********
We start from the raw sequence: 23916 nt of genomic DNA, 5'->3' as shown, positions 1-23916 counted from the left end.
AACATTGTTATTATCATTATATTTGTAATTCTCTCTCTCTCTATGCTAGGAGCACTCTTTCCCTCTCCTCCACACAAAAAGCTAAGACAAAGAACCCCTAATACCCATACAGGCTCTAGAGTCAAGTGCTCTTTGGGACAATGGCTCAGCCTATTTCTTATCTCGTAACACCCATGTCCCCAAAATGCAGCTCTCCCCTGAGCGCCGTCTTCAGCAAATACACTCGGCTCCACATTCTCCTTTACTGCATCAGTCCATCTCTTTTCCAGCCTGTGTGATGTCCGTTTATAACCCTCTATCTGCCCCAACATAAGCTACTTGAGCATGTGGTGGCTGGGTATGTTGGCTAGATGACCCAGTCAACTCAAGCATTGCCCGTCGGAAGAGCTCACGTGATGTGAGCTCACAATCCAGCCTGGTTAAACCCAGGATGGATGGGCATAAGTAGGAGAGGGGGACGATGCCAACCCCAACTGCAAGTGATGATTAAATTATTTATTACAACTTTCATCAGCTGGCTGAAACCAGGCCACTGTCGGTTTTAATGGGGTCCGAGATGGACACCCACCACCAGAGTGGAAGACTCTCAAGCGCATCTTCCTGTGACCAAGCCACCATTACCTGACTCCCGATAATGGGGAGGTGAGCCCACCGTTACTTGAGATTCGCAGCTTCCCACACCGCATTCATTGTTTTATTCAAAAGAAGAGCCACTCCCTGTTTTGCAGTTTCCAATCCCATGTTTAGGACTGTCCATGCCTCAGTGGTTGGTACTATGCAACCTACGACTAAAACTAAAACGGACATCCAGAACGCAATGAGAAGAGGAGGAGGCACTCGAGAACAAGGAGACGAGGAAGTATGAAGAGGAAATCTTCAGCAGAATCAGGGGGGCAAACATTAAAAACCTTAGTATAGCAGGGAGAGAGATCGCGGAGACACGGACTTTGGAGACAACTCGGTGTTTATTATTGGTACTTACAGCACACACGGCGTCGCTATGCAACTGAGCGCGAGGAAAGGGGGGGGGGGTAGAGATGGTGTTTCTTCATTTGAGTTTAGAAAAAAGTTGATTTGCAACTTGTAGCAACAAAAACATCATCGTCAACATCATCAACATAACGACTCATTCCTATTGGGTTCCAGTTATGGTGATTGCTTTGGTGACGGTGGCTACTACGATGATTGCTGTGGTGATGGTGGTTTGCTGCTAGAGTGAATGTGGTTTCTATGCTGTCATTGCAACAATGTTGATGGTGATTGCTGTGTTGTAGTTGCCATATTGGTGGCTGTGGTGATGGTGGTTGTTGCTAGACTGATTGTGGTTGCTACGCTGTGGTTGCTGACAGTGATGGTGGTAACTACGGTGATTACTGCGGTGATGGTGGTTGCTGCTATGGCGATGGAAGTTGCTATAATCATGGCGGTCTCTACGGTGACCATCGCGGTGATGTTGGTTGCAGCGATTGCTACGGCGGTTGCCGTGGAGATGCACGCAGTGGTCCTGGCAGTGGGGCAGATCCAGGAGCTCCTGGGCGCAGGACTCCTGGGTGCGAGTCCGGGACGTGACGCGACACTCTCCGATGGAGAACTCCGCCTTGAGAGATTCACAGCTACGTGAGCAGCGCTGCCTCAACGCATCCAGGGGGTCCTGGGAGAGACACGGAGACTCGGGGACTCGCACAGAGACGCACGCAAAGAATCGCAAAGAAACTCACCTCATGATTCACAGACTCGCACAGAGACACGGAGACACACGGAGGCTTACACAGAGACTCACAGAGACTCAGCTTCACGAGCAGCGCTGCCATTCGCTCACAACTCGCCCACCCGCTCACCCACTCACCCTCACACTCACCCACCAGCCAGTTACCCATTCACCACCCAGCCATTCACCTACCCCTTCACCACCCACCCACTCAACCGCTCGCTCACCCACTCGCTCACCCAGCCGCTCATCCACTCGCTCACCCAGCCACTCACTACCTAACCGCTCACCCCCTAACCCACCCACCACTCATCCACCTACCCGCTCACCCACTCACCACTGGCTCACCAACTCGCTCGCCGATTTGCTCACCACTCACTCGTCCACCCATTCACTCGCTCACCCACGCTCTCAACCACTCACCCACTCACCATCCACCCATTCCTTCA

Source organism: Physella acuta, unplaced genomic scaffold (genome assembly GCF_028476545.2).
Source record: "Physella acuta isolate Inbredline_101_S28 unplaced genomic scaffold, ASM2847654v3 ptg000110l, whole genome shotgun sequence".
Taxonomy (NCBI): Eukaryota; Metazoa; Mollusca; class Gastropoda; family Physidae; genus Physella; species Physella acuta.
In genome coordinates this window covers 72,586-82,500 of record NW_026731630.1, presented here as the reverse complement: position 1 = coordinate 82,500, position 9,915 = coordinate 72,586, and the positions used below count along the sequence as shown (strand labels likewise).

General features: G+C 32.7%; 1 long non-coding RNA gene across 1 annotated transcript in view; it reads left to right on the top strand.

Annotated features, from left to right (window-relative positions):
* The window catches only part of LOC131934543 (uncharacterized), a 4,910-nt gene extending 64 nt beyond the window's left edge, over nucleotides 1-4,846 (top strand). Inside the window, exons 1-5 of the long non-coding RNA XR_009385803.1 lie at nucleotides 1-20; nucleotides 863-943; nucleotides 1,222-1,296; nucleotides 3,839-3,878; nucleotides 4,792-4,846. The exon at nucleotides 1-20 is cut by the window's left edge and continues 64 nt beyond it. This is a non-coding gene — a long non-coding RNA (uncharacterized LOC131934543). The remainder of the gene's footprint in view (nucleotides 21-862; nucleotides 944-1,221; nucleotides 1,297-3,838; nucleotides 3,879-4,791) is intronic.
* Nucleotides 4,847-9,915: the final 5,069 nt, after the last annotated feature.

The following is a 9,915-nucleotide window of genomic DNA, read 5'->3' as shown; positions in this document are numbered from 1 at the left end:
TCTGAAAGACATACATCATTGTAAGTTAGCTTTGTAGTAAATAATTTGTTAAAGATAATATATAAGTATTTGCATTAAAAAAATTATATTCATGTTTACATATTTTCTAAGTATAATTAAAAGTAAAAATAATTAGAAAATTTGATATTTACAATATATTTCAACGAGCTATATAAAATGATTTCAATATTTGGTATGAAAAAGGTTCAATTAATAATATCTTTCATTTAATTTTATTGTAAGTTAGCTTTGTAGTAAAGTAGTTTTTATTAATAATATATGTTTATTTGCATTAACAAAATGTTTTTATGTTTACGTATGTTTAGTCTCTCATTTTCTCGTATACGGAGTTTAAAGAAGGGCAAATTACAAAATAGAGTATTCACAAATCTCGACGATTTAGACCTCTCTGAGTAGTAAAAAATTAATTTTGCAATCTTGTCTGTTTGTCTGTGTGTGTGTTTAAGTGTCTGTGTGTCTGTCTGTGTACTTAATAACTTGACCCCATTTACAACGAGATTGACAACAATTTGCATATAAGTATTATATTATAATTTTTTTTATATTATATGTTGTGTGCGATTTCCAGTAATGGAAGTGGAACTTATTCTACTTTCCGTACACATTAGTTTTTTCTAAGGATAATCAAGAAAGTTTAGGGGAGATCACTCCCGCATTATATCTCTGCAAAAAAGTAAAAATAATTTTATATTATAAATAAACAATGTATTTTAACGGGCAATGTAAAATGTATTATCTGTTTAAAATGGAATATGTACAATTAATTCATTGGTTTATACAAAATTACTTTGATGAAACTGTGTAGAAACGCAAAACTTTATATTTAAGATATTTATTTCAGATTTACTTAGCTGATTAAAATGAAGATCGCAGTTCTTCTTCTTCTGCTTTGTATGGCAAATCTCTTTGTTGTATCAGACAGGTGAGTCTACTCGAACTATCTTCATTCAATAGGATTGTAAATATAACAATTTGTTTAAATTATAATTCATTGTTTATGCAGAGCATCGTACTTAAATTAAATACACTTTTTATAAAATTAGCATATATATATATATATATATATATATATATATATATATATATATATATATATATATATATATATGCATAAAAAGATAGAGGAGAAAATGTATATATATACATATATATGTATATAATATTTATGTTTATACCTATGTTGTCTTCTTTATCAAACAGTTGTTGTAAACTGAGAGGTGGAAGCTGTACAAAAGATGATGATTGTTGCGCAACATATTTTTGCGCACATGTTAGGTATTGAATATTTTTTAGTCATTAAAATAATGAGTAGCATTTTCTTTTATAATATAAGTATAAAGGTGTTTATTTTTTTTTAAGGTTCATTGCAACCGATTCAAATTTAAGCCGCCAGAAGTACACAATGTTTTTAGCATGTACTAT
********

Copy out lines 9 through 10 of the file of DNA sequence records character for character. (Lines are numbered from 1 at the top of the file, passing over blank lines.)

* The window catches only part of LOC131934543 (uncharacterized), a 4,910-nt gene extending 64 nt beyond the window's left edge, over nucleotides 1-4,846 (top strand). Inside the window, exons 1-5 of the long non-coding RNA XR_009385803.1 lie at nucleotides 1-20; nucleotides 863-943; nucleotides 1,222-1,296; nucleotides 3,839-3,878; nucleotides 4,792-4,846. The exon at nucleotides 1-20 is cut by the window's left edge and continues 64 nt beyond it. This is a non-coding gene — a long non-coding RNA (uncharacterized LOC131934543). The remainder of the gene's footprint in view (nucleotides 21-862; nucleotides 944-1,221; nucleotides 1,297-3,838; nucleotides 3,879-4,791) is intronic.
* Nucleotides 4,847-9,915: the final 5,069 nt, after the last annotated feature.